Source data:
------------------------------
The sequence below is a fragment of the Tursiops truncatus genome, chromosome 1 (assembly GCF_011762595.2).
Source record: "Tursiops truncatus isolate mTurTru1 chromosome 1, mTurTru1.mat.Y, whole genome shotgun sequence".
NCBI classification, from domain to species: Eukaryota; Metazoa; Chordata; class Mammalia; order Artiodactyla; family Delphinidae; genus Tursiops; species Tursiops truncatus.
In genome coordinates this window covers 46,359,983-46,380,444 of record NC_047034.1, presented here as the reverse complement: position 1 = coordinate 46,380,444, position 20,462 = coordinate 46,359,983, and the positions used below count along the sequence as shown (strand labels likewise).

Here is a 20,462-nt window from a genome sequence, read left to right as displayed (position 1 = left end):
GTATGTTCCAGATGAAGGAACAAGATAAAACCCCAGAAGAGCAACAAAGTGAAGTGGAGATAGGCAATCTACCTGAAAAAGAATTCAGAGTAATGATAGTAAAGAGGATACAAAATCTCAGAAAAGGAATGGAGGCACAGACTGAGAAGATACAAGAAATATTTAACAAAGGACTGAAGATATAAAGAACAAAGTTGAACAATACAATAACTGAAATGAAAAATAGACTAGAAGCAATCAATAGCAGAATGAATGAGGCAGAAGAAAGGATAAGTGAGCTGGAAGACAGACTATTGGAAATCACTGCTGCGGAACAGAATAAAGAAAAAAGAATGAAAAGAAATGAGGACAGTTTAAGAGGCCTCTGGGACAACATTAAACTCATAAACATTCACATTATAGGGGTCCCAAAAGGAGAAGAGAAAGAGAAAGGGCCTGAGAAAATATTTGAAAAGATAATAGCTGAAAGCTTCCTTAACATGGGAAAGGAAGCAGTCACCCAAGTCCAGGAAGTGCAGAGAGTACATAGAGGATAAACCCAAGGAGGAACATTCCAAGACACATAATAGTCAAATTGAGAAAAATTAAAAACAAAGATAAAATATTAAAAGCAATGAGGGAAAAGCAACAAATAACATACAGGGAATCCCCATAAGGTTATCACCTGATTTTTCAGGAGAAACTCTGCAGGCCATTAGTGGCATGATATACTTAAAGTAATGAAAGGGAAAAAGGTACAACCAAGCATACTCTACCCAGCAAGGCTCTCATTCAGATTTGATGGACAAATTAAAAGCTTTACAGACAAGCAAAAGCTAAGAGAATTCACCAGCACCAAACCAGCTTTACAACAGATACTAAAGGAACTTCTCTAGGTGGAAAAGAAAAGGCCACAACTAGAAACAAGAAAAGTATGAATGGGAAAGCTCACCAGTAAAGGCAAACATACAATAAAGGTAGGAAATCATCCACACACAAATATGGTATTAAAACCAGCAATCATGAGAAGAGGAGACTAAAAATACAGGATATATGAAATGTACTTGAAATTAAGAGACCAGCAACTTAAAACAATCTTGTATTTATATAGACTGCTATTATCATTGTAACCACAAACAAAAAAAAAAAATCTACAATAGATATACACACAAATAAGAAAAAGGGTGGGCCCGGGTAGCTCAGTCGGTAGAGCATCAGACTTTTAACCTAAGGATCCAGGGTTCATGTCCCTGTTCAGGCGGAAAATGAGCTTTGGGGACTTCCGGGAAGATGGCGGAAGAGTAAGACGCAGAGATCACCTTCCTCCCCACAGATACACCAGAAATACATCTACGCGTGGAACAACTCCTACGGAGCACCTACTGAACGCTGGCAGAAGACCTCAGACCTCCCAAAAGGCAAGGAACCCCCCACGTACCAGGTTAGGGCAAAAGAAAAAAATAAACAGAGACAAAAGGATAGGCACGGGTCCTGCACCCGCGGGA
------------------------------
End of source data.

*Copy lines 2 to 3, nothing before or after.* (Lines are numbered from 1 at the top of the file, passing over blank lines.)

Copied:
Source record: "Tursiops truncatus isolate mTurTru1 chromosome 1, mTurTru1.mat.Y, whole genome shotgun sequence".
NCBI classification, from domain to species: Eukaryota; Metazoa; Chordata; class Mammalia; order Artiodactyla; family Delphinidae; genus Tursiops; species Tursiops truncatus.